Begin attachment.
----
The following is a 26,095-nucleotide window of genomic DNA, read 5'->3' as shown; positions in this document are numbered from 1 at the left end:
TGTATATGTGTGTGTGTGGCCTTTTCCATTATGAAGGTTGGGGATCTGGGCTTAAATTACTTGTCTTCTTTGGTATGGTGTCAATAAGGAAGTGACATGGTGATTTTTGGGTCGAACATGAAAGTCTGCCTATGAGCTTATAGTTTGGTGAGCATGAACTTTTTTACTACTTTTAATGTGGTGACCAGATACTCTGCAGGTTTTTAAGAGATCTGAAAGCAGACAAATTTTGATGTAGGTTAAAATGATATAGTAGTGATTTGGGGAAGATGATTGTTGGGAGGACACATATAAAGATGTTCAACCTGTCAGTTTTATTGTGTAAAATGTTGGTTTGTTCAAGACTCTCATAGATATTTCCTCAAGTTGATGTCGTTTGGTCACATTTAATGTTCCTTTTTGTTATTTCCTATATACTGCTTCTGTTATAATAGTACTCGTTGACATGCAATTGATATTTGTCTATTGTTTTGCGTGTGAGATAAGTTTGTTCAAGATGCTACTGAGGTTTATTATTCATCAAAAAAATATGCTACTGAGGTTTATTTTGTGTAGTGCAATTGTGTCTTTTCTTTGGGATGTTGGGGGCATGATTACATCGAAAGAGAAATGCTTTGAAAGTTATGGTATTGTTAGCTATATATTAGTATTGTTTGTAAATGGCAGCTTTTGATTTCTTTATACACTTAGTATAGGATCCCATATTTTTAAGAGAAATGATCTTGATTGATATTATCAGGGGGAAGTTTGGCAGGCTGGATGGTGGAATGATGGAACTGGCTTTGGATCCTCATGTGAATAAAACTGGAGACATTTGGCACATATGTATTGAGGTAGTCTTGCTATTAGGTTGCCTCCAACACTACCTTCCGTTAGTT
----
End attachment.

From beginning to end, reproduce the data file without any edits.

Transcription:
The following is a 26,095-nucleotide window of genomic DNA, read 5'->3' as shown; positions in this document are numbered from 1 at the left end:
TGTATATGTGTGTGTGTGGCCTTTTCCATTATGAAGGTTGGGGATCTGGGCTTAAATTACTTGTCTTCTTTGGTATGGTGTCAATAAGGAAGTGACATGGTGATTTTTGGGTCGAACATGAAAGTCTGCCTATGAGCTTATAGTTTGGTGAGCATGAACTTTTTTACTACTTTTAATGTGGTGACCAGATACTCTGCAGGTTTTTAAGAGATCTGAAAGCAGACAAATTTTGATGTAGGTTAAAATGATATAGTAGTGATTTGGGGAAGATGATTGTTGGGAGGACACATATAAAGATGTTCAACCTGTCAGTTTTATTGTGTAAAATGTTGGTTTGTTCAAGACTCTCATAGATATTTCCTCAAGTTGATGTCGTTTGGTCACATTTAATGTTCCTTTTTGTTATTTCCTATATACTGCTTCTGTTATAATAGTACTCGTTGACATGCAATTGATATTTGTCTATTGTTTTGCGTGTGAGATAAGTTTGTTCAAGATGCTACTGAGGTTTATTATTCATCAAAAAAATATGCTACTGAGGTTTATTTTGTGTAGTGCAATTGTGTCTTTTCTTTGGGATGTTGGGGGCATGATTACATCGAAAGAGAAATGCTTTGAAAGTTATGGTATTGTTAGCTATATATTAGTATTGTTTGTAAATGGCAGCTTTTGATTTCTTTATACACTTAGTATAGGATCCCATATTTTTAAGAGAAATGATCTTGATTGATATTATCAGGGGGAAGTTTGGCAGGCTGGATGGTGGAATGATGGAACTGGCTTTGGATCCTCATGTGAATAAAACTGGAGACATTTGGCACATATGTATTGAGGTAGTCTTGCTATTAGGTTGCCTCCAACACTACCTTCCGTTAGTT